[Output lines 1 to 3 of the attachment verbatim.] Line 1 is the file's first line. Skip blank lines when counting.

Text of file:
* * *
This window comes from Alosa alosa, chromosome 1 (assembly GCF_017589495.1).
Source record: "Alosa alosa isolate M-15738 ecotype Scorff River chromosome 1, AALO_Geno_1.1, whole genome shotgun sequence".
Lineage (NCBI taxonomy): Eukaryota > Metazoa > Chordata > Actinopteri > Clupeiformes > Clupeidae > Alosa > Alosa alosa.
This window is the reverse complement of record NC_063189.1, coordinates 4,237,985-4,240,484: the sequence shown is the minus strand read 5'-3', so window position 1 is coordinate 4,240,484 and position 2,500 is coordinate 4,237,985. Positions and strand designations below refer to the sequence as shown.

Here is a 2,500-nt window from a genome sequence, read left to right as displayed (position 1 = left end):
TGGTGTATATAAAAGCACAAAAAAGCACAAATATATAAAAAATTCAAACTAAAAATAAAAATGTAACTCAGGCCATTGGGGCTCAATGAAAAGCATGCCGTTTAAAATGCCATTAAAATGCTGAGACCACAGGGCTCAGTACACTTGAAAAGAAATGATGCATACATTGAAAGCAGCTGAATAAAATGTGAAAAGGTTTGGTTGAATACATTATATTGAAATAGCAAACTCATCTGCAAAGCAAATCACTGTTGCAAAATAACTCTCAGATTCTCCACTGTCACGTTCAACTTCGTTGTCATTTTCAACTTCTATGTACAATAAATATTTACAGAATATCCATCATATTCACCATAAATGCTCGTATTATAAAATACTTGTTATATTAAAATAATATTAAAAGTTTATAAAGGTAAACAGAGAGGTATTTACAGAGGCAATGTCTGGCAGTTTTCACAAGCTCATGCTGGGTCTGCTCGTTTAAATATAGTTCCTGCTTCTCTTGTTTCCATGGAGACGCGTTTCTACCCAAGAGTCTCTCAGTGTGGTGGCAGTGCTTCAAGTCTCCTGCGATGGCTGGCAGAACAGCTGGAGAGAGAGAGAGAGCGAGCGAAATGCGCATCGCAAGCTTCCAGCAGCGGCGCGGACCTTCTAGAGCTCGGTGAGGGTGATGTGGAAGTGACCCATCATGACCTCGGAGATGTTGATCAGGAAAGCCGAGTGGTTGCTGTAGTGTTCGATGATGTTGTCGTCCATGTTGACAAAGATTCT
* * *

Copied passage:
This window comes from Alosa alosa, chromosome 1 (assembly GCF_017589495.1).
Source record: "Alosa alosa isolate M-15738 ecotype Scorff River chromosome 1, AALO_Geno_1.1, whole genome shotgun sequence".
Lineage (NCBI taxonomy): Eukaryota > Metazoa > Chordata > Actinopteri > Clupeiformes > Clupeidae > Alosa > Alosa alosa.